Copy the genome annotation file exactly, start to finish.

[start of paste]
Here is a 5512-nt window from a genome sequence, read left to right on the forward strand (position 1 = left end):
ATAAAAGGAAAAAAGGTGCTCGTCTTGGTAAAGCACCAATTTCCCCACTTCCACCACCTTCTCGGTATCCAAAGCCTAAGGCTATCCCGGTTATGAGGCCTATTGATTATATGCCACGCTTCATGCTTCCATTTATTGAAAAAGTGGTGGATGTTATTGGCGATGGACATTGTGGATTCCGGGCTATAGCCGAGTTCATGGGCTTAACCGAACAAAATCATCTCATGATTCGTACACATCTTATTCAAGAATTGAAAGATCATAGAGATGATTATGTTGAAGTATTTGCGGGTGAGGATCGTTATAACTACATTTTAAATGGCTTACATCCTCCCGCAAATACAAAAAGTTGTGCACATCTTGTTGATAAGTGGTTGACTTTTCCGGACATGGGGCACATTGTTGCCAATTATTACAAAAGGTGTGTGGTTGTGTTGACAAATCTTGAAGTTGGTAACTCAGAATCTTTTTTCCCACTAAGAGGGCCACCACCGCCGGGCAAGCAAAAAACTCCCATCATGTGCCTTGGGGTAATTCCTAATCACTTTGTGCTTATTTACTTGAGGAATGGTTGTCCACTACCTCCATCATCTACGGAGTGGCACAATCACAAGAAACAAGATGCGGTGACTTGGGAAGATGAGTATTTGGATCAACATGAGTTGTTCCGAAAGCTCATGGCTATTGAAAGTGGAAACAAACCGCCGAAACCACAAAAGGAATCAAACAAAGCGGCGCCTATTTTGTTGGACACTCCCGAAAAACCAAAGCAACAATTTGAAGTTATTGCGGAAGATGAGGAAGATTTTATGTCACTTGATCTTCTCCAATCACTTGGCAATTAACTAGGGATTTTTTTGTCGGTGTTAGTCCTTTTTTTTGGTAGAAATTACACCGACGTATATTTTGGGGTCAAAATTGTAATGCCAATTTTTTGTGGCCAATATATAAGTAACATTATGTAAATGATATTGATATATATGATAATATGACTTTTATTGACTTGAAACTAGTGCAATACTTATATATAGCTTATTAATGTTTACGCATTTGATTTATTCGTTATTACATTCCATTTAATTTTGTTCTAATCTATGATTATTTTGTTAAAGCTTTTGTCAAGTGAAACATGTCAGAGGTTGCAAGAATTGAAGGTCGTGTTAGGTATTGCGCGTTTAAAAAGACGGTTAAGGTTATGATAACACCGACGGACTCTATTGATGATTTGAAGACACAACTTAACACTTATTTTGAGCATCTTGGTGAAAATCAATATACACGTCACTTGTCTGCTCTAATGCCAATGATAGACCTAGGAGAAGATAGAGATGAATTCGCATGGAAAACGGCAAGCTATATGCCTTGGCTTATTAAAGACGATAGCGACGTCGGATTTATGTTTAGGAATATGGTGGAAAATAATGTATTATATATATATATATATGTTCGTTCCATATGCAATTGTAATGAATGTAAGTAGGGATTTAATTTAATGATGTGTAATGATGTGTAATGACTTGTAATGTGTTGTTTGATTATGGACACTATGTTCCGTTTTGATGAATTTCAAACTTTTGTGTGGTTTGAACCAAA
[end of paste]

Here is a 5512-nt window from a genome sequence, read left to right on the forward strand (position 1 = left end):
ATAAAAGGAAAAAAGGTGCTCGTCTTGGTAAAGCACCAATTTCCCCACTTCCACCACCTTCTCGGTATCCAAAGCCTAAGGCTATCCCGGTTATGAGGCCTATTGATTATATGCCACGCTTCATGCTTCCATTTATTGAAAAAGTGGTGGATGTTATTGGCGATGGACATTGTGGATTCCGGGCTATAGCCGAGTTCATGGGCTTAACCGAACAAAATCATCTCATGATTCGTACACATCTTATTCAAGAATTGAAAGATCATAGAGATGATTATGTTGAAGTATTTGCGGGTGAGGATCGTTATAACTACATTTTAAATGGCTTACATCCTCCCGCAAATACAAAAAGTTGTGCACATCTTGTTGATAAGTGGTTGACTTTTCCGGACATGGGGCACATTGTTGCCAATTATTACAAAAGGTGTGTGGTTGTGTTGACAAATCTTGAAGTTGGTAACTCAGAATCTTTTTTCCCACTAAGAGGGCCACCACCGCCGGGCAAGCAAAAAACTCCCATCATGTGCCTTGGGGTAATTCCTAATCACTTTGTGCTTATTTACTTGAGGAATGGTTGTCCACTACCTCCATCATCTACGGAGTGGCACAATCACAAGAAACAAGATGCGGTGACTTGGGAAGATGAGTATTTGGATCAACATGAGTTGTTCCGAAAGCTCATGGCTATTGAAAGTGGAAACAAACCGCCGAAACCACAAAAGGAATCAAACAAAGCGGCGCCTATTTTGTTGGACACTCCCGAAAAACCAAAGCAACAATTTGAAGTTATTGCGGAAGATGAGGAAGATTTTATGTCACTTGATCTTCTCCAATCACTTGGCAATTAACTAGGGATTTTTTTGTCGGTGTTAGTCCTTTTTTTTGGTAGAAATTACACCGACGTATATTTTGGGGTCAAAATTGTAATGCCAATTTTTTGTGGCCAATATATAAGTAACATTATGTAAATGATATTGATATATATGATAATATGACTTTTATTGACTTGAAACTAGTGCAATACTTATATATAGCTTATTAATGTTTACGCATTTGATTTATTCGTTATTACATTCCATTTAATTTTGTTCTAATCTATGATTATTTTGTTAAAGCTTTTGTCAAGTGAAACATGTCAGAGGTTGCAAGAATTGAAGGTCGTGTTAGGTATTGCGCGTTTAAAAAGACGGTTAAGGTTATGATAACACCGACGGACTCTATTGATGATTTGAAGACACAACTTAACACTTATTTTGAGCATCTTGGTGAAAATCAATATACACGTCACTTGTCTGCTCTAATGCCAATGATAGACCTAGGAGAAGATAGAGATGAATTCGCATGGAAAACGGCAAGCTATATGCCTTGGCTTATTAAAGACGATAGCGACGTCGGATTTATGTTTAGGAATATGGTGGAAAATAATGTATTATATATATATATATATGTTCGTTCCATATGCAATTGTAATGAATGTAAGTAGGGATTTAATTTAATGATGTGTAATGATGTGTAATGACTTGTAATGTGTTGTTTGATTATGGACACTATGTTCCGTTTTGATGAATTTCAAACTTTTGTGTGGTTTGAACCAAA